25 Australian Slang Words (Common English Slang Words With Meanings & Example Sentences)

Lesson summary

In today's English lesson you will learn 25 Australian slang words through a fun quiz. (Includes example sentences.)

Video transcript

In today’s English lesson, you are going to learn 25 Australian slang words. If you don’t already know, I am from Australia so I am the perfect person to teach you Australian slang words. But don’t worry. I’m not going to talk talk talk talk talk and explain the meanings of these words. You are going to learn the meanings of these words yourself through a fun quiz.

 

For each slang word, I am going to show you the word with an example sentence. Then you will see four possible meanings for each slang word like you see on the screen right now and I want you to choose the meaning that you think is correct. The four possible meanings will only be on the screen for five seconds so pause the video and click play when you are ready and then I will come back and tell you the answer. Are you ready? Let’s get it!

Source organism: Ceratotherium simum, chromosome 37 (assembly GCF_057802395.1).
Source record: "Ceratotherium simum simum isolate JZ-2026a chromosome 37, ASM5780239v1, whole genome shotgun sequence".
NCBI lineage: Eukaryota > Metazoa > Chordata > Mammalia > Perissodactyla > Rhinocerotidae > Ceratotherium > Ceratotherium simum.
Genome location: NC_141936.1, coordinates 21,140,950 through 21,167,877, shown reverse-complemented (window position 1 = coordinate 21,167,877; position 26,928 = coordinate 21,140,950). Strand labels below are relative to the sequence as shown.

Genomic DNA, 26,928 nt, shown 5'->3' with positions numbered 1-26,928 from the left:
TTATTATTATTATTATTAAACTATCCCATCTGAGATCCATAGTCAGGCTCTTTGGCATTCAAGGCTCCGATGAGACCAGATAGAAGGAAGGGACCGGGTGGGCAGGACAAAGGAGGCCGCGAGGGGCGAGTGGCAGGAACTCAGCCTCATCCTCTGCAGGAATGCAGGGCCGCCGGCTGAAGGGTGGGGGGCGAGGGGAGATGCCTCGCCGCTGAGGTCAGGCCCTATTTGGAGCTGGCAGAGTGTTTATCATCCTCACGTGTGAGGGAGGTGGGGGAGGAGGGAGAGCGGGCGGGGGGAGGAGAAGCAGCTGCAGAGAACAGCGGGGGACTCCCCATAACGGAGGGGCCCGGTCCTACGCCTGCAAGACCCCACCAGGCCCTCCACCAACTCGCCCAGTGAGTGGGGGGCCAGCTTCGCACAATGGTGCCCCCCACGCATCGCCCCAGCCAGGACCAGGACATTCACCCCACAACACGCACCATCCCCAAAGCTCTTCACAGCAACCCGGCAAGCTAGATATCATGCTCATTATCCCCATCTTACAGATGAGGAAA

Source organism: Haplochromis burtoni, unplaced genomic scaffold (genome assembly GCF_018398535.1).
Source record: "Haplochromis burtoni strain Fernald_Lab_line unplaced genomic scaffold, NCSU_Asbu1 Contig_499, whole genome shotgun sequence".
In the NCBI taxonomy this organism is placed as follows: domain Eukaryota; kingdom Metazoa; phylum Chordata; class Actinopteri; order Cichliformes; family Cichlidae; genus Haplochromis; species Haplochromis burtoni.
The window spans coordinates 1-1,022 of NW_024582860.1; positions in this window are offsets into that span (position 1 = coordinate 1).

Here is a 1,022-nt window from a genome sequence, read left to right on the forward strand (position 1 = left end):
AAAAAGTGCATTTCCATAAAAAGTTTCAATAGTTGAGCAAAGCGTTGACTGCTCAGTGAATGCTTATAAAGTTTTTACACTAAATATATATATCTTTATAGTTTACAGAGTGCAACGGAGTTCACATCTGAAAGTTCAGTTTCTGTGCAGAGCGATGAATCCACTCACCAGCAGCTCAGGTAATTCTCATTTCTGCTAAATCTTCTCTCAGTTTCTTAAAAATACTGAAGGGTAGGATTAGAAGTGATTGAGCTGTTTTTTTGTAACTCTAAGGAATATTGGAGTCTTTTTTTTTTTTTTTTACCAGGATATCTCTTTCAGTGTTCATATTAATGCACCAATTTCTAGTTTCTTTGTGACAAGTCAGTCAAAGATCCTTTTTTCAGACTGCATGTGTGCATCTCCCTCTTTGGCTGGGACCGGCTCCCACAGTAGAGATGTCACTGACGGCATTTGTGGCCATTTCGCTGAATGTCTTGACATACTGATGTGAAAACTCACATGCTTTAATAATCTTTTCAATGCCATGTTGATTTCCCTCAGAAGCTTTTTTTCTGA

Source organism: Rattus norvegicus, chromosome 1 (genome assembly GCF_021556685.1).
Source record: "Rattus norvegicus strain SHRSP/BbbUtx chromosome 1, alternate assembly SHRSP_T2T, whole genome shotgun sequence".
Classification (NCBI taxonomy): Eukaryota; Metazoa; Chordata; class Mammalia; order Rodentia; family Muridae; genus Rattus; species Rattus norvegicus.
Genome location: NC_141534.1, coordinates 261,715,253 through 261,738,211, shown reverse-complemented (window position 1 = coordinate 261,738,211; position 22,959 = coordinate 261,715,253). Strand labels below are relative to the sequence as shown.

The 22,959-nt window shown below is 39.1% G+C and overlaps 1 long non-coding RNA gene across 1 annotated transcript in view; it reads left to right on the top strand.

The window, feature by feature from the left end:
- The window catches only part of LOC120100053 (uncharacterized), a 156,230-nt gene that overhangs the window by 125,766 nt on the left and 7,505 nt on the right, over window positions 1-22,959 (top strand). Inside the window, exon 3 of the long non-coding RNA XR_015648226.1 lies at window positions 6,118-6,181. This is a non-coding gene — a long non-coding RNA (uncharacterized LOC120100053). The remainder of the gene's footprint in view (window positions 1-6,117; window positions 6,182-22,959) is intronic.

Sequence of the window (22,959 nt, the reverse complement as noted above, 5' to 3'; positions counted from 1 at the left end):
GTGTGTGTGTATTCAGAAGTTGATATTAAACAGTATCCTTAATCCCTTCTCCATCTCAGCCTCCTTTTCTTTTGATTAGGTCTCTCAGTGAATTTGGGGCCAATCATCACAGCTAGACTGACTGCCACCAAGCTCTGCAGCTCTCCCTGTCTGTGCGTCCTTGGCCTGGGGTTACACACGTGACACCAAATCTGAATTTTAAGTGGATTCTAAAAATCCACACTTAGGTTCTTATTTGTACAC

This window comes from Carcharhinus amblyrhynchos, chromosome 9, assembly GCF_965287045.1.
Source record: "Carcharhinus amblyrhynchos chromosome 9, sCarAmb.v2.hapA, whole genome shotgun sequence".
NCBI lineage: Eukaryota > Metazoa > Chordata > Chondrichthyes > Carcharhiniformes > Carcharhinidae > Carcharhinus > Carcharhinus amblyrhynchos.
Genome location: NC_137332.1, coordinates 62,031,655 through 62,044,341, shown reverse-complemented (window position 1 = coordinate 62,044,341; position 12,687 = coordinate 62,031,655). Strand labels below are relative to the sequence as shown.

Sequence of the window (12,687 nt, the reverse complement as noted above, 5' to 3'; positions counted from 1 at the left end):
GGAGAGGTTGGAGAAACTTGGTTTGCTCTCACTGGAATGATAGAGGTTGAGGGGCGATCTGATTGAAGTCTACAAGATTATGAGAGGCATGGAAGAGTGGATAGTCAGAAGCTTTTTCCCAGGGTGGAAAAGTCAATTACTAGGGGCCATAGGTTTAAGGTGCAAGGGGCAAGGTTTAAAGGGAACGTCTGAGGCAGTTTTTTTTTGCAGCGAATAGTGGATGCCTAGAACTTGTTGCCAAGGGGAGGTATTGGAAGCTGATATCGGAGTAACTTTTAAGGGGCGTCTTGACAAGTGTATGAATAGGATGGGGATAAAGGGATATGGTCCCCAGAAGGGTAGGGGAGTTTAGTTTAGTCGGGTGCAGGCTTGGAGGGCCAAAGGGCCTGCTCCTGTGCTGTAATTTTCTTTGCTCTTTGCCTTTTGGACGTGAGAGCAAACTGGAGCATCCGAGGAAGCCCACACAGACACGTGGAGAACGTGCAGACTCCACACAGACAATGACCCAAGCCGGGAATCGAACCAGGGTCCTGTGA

Number one. A cold one. Could you get me a cold one please? ‘A cold one’ means a beer. So if you say ‘Could you get me a cold one, please’ that means you’re asking for a beer.

 

Number two. Avo. Did you use the last avo? ‘Avo’ is a short way to say avocado. An avocado is a fruit that you can see right here.

 

Number three. Bail. What time did you bail last night? ‘Bail’ means to leave. So if someone says ‘What time did you bail’, that means ‘What time did you leave’.

 

Number four. Barbie. Let’s have a barbie tomorrow. ‘Barbie’ is a short way to say barbecue. So if someone asks you if you want to go to a barbie, they’re asking you ‘Do you want to go to a barbecue’ like you can see on the screen right now.

 

Number five. Bludger. He’s a bludger. A bludger is someone who is lazy and doesn’t work. So if you say someone’s a bludger, it means that they don’t have a job and they’re lazy and they’re probably not trying to get a job.

 

Number six. Booze bus. Don’t go down that street. There’s a booze bus there. A booze bus is a big police bus that has equipment to test drivers to see if they have been drinking. If you haven’t seen a booze bus before, what you see on the screen right now is a booze bus. It’s called a booze bus because booze is another slang word which means alcohol. So if someone says ‘Do you have any booze’, that means ‘Do you have any alcohol’.